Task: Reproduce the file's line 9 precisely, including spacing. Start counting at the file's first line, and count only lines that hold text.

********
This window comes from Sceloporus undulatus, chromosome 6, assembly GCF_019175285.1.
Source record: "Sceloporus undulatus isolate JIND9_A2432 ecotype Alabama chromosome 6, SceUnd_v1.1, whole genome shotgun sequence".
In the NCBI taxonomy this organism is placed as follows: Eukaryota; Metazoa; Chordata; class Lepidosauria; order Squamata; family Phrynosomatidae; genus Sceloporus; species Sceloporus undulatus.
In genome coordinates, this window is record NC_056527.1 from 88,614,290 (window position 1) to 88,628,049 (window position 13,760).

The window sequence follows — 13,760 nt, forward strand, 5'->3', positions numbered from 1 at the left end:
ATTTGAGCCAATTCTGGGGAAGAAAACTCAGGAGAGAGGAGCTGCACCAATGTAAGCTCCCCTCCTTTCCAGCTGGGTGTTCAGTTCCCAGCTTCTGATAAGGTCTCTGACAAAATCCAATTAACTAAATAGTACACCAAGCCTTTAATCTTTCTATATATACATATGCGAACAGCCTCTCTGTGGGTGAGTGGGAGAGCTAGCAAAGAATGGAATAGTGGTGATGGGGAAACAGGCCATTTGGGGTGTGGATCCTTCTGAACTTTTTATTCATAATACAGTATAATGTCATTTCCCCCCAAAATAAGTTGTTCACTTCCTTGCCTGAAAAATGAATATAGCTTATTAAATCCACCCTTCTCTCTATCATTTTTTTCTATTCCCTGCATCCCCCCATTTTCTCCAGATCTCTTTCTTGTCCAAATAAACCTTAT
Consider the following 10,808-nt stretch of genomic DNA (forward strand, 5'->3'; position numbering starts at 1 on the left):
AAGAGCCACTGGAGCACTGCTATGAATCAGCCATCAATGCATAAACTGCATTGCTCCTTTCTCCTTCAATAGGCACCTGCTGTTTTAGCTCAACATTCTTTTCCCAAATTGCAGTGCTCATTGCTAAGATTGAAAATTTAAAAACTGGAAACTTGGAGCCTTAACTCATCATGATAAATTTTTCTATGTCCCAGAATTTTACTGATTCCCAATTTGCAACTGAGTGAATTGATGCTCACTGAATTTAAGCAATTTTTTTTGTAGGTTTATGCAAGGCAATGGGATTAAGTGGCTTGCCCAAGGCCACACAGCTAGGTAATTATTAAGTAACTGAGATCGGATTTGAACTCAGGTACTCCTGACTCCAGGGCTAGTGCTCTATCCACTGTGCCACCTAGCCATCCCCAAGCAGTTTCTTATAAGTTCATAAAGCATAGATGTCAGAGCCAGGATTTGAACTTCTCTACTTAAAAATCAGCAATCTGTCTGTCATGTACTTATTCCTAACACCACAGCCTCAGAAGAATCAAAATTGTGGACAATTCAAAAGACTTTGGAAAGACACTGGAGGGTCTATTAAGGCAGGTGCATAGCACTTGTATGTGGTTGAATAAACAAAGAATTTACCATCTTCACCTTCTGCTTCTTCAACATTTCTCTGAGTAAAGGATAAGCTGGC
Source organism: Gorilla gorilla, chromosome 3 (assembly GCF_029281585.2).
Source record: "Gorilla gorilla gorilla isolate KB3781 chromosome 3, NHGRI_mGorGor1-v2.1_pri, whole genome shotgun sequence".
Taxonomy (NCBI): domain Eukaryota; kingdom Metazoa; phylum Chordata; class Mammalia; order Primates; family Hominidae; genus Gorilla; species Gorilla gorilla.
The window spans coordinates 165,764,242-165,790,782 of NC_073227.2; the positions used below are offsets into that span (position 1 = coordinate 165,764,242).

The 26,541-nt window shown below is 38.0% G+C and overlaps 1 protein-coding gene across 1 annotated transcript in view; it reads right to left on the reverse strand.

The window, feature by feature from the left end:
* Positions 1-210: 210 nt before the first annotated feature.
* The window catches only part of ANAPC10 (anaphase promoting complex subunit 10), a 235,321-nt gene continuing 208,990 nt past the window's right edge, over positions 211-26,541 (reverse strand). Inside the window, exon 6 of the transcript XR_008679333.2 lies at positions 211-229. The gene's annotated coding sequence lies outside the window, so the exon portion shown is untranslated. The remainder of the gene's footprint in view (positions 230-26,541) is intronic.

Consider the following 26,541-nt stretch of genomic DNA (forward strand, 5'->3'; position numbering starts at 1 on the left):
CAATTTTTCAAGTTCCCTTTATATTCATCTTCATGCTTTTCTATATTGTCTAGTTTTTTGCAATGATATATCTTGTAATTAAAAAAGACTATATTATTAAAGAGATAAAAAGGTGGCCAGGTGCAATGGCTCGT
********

Source organism: Gorilla gorilla, chromosome 3 (assembly GCF_029281585.2).